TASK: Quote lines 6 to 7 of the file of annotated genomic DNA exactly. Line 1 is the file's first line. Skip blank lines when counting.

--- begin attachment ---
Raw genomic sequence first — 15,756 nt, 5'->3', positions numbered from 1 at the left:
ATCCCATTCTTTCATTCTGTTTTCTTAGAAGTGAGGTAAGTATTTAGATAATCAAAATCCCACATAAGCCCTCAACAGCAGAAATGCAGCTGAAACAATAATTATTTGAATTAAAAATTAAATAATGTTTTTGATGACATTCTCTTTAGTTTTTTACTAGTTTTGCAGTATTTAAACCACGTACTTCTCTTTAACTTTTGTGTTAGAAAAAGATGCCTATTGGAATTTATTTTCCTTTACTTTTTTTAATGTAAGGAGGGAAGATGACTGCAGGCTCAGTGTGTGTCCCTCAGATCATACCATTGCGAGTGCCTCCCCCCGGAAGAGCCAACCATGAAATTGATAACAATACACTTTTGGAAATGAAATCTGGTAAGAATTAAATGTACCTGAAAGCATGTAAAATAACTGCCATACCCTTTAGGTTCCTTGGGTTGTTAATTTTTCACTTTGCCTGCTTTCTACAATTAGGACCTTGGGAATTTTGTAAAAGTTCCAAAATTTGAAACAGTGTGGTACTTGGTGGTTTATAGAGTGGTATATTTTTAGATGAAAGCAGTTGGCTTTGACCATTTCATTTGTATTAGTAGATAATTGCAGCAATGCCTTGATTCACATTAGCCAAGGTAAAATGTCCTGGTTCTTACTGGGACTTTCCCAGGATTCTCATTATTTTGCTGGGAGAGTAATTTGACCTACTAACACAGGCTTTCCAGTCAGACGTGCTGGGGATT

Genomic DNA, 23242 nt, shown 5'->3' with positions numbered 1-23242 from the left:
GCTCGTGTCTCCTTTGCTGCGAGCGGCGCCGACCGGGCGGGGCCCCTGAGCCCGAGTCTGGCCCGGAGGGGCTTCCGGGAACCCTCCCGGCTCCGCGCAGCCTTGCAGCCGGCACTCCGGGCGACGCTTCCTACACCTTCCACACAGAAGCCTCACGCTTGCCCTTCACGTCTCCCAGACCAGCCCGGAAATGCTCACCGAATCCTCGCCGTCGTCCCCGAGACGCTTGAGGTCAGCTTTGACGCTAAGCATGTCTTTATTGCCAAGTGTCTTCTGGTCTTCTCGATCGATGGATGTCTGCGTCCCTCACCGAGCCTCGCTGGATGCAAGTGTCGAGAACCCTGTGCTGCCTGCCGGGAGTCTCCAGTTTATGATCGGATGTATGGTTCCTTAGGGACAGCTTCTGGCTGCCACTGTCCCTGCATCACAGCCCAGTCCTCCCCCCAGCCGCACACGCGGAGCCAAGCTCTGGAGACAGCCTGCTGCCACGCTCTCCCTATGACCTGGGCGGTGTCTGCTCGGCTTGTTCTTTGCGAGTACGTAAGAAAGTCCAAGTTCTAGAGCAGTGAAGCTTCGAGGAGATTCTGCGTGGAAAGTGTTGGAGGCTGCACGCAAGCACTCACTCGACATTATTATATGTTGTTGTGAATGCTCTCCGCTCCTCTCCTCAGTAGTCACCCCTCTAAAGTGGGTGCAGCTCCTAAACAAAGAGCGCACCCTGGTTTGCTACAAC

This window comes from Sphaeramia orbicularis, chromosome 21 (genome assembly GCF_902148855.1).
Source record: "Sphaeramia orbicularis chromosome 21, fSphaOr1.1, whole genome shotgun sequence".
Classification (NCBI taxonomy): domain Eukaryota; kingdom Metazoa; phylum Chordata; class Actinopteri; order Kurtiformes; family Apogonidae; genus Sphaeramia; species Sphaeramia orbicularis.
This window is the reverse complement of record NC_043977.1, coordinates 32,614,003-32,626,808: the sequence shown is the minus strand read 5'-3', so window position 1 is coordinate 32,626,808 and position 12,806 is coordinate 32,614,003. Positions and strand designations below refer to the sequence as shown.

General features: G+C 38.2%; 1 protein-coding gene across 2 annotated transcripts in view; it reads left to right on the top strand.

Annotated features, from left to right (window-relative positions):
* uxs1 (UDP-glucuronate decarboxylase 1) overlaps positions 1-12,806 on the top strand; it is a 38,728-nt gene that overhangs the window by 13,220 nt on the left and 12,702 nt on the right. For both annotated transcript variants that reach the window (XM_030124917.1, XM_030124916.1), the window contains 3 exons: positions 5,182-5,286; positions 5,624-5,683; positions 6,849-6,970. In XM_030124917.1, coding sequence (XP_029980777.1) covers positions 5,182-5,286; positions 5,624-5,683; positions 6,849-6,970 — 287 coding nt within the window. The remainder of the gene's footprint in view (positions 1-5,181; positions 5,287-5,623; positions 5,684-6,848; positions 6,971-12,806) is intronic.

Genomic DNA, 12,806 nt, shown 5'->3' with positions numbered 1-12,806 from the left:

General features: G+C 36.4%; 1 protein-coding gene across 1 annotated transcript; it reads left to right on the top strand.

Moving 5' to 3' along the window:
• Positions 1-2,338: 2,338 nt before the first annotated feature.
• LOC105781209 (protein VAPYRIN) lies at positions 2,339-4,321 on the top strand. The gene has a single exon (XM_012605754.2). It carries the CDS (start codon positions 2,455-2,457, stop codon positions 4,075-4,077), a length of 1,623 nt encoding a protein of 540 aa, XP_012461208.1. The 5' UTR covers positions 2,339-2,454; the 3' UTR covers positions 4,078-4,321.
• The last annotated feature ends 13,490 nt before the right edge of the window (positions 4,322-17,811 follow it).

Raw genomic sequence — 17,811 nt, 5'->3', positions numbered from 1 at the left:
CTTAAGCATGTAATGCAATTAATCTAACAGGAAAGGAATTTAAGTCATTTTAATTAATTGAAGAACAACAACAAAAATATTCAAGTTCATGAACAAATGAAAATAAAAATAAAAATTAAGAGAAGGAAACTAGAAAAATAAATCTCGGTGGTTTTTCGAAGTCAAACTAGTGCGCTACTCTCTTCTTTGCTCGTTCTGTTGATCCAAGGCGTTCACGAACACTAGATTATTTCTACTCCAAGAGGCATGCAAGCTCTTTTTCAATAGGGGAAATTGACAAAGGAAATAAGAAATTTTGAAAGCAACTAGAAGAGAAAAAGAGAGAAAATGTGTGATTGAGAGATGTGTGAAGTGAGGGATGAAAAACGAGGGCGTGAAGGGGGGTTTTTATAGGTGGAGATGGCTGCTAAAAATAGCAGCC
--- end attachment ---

Source record: "Sphaeramia orbicularis chromosome 21, fSphaOr1.1, whole genome shotgun sequence".
Classification (NCBI taxonomy): domain Eukaryota; kingdom Metazoa; phylum Chordata; class Actinopteri; order Kurtiformes; family Apogonidae; genus Sphaeramia; species Sphaeramia orbicularis.